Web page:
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The House Republican drive to convict and remove President Clinton on perjury and obstruction charges showed signs of collapse Friday as a pivotal Democrat, Sen. Robert C. Byrd, announced he will propose that the articles of impeachment be dismissed.

Only 10 days ago, Byrd indicated he opposed any early dismissal of the charges by the Senate. And he had been counted on by Republicans as one Democrat who might play a key role in leading other Democrats to desert the president.

But Byrd of West Virginia, a former Senate majority leader, doused those hopes as he announced he is "convinced the necessary two-thirds for conviction are not there and are not likely to develop."

A vote to dismiss the charges could come as soon as Monday afternoon.

Byrd's proposal was roundly criticized by the House managers prosecuting the case, but moments after its release, Republican Sen. Orrin G. Hatch of Utah suddenly proposed an exit strategy for the Senate.

"We could literally file a motion to adjourn," said Hatch, chairman of the Senate Judiciary Committee.

"If there is an absolute guarantee and proof you do not have 67 votes or anywhere near it," Hatch said, "you would go with a statement recognizing the House vote . . . and an acknowledgment that the House vote of impeachment is the highest form of condemnation of the president's despicable acts."

Democrats said Byrd's surprise decision to sponsor the motion improved its chances of passage, and at least one Republican senator, Alabama's Richard Shelby, said four or five GOP members are "actively considering" voting with Democrats to wind up the trial.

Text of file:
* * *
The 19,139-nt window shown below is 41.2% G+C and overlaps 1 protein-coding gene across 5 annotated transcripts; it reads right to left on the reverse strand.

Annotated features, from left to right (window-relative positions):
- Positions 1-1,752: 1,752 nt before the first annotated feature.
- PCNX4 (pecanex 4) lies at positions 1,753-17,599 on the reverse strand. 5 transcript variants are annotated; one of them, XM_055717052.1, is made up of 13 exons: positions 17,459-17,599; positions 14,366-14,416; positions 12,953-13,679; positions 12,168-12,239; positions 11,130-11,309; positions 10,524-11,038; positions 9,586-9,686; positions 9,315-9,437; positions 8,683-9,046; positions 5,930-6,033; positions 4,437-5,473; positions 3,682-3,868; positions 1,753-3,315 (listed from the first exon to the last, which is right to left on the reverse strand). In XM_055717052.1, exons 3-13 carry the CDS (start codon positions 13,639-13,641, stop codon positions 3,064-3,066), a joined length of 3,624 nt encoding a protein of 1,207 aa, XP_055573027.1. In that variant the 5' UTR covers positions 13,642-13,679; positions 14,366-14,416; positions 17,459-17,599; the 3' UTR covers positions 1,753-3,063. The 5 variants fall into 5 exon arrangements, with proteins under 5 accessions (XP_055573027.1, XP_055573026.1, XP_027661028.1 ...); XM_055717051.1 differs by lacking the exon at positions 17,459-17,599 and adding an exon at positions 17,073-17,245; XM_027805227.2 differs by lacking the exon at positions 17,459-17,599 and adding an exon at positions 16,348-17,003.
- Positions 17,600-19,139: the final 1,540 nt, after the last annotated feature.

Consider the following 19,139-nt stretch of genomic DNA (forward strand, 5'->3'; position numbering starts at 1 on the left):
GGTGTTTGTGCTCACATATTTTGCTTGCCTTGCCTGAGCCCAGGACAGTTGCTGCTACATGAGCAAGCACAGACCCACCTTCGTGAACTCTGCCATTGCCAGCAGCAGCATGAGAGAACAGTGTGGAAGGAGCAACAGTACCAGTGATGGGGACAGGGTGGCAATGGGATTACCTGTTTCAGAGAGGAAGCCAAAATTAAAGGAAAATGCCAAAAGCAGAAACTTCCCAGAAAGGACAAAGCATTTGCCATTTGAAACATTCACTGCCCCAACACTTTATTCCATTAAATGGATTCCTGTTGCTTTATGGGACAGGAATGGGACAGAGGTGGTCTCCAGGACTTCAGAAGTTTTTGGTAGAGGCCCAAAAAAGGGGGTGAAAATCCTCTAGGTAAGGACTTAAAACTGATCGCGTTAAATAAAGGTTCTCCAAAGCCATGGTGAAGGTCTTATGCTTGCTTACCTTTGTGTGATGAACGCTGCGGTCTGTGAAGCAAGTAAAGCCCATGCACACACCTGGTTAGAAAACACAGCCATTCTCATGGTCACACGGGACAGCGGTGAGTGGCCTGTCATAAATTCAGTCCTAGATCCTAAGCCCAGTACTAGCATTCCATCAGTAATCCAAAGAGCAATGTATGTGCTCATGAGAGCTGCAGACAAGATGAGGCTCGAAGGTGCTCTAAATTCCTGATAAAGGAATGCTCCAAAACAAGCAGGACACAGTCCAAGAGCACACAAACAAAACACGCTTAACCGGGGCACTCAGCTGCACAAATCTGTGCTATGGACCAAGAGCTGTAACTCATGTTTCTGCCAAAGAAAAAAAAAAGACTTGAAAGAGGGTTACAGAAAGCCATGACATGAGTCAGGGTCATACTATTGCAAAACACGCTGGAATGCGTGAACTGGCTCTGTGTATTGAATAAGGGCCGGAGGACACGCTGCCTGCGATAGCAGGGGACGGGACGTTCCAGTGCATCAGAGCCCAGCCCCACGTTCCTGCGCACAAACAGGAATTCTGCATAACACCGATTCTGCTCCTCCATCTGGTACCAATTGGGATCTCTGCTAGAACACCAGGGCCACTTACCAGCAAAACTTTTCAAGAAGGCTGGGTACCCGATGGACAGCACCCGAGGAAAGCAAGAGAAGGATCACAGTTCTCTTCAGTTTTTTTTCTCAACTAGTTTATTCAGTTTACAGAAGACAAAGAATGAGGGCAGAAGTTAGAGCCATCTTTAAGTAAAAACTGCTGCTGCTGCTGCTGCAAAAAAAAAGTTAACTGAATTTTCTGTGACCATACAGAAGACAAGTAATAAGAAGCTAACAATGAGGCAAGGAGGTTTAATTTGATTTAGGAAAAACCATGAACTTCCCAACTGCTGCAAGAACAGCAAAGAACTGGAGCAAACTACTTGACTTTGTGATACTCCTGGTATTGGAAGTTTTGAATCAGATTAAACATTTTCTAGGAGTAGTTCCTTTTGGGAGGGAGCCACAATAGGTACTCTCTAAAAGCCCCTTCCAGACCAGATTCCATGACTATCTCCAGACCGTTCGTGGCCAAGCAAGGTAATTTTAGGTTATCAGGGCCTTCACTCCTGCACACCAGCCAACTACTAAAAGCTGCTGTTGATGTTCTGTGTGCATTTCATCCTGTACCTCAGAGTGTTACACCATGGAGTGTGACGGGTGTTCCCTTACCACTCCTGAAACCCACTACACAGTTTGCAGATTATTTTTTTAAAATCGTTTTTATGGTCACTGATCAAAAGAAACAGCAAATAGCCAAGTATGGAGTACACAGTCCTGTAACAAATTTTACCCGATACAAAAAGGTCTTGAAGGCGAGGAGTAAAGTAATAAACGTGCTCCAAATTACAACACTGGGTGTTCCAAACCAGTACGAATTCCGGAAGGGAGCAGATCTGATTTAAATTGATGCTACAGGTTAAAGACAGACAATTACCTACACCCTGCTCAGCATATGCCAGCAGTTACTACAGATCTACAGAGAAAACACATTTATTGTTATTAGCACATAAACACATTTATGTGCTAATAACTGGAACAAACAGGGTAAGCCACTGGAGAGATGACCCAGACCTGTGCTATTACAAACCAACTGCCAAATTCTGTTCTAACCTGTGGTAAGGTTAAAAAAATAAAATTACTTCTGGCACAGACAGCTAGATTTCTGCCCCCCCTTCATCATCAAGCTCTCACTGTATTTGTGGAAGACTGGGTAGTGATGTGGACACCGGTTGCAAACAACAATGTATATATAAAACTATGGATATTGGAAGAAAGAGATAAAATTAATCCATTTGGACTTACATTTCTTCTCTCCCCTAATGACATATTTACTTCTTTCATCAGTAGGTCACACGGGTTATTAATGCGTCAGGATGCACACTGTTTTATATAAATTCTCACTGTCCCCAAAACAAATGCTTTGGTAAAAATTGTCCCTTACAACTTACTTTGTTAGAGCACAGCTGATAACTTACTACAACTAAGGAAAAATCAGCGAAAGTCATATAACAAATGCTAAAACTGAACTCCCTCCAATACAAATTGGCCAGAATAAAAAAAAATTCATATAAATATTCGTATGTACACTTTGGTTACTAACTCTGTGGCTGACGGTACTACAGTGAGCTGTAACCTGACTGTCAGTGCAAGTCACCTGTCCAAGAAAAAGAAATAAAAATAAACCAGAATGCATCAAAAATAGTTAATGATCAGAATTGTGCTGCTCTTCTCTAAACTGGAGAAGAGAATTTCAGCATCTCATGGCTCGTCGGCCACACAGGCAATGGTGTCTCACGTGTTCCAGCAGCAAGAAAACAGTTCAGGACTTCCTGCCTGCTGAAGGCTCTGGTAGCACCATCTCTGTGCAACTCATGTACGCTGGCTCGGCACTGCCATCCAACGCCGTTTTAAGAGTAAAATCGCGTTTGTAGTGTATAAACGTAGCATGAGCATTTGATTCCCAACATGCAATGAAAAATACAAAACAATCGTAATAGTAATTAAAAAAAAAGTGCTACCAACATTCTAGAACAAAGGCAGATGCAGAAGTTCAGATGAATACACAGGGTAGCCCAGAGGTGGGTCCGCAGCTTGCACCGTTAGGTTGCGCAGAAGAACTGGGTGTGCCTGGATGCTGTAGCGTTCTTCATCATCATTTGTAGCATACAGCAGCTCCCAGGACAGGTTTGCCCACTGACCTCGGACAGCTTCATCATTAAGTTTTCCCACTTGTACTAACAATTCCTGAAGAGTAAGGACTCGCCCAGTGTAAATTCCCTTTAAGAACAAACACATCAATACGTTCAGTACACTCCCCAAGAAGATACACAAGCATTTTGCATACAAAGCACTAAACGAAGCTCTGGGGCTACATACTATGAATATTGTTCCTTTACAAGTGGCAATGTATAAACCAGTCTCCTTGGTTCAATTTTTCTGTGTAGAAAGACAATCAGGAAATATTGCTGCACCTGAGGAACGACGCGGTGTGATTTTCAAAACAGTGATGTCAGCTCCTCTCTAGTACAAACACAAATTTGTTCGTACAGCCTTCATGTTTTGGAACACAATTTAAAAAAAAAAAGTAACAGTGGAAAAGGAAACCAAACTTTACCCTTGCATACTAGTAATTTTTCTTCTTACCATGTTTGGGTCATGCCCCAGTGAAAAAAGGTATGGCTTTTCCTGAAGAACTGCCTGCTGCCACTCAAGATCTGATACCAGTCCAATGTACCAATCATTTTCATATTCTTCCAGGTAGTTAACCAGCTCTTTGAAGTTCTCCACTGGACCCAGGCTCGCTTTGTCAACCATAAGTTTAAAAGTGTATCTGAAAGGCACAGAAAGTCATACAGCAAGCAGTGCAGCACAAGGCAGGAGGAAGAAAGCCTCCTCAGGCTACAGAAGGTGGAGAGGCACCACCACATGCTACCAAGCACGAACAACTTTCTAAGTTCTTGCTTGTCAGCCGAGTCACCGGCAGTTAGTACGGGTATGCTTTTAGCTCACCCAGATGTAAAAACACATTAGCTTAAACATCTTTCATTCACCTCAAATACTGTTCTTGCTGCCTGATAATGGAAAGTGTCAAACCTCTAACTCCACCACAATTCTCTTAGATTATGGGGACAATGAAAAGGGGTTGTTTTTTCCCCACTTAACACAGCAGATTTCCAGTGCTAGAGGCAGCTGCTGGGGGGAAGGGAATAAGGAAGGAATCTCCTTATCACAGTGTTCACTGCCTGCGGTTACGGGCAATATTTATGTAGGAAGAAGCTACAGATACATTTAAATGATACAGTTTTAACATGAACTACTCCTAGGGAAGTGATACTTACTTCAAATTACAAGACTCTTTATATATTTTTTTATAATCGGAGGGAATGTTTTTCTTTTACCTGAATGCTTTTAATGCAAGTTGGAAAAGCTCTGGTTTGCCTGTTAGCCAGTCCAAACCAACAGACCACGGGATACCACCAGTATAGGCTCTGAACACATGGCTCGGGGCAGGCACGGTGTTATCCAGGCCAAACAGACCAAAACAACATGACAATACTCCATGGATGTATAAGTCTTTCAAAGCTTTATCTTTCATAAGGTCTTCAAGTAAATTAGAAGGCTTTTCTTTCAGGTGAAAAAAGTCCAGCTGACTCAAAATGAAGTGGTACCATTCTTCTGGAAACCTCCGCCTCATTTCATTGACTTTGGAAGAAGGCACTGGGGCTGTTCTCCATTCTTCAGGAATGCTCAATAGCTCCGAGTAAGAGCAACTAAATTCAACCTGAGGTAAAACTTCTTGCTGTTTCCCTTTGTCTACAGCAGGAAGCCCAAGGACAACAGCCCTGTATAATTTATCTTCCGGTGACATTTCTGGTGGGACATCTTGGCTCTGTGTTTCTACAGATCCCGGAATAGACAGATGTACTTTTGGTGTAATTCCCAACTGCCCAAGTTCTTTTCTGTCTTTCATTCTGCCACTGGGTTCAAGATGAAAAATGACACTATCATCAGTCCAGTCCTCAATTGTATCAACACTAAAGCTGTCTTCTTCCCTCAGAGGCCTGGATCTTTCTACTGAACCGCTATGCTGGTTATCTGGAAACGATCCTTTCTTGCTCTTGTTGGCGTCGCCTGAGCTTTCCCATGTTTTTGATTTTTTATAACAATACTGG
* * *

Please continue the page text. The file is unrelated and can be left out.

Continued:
But other Republican senators said the Byrd move would fail. Behind the scenes, senators from both parties have been discussing strategies to bring the trial to a close.

Meanwhile, in a late development Friday, House impeachment prosecutors obtained Independent Counsel Kenneth W. Starr's help in attempting to force Monica S. Lewinsky's to talk to them, contending her immunity agreement requires it, two congressional officials confirmed.

Starr's prosecutors and lawyers for Ms. Lewinsky went to court late Friday afternoon to argue whether she had to cooperate. U.S. District Judge Norma Holloway Johnson made no immediate ruling.

Lead prosecutor Henry Hyde, R-Ill., wrote Starr Thursday seeking his help with Ms. Lewinsky, who rejected being interviewed by the House team.

Two House sources, speaking on condition of anonymity, said Hyde cited Ms. Lewinsky's immunity agreement with Starr in his letter.

The July 28 agreement said Ms. Lewinsky "will testify truthfully before grand juries in this district (Washington) and elsewhere, at any trials in this district and elsewhere, and in any other executive, military, judicial or congressional proceedings."

In his announcement, Byrd also came out against calling witnesses and said that continuing the trial would only unnecessarily drag out the saga of Clinton's affair with Ms. Lewinsky and the impeachment articles it spawned.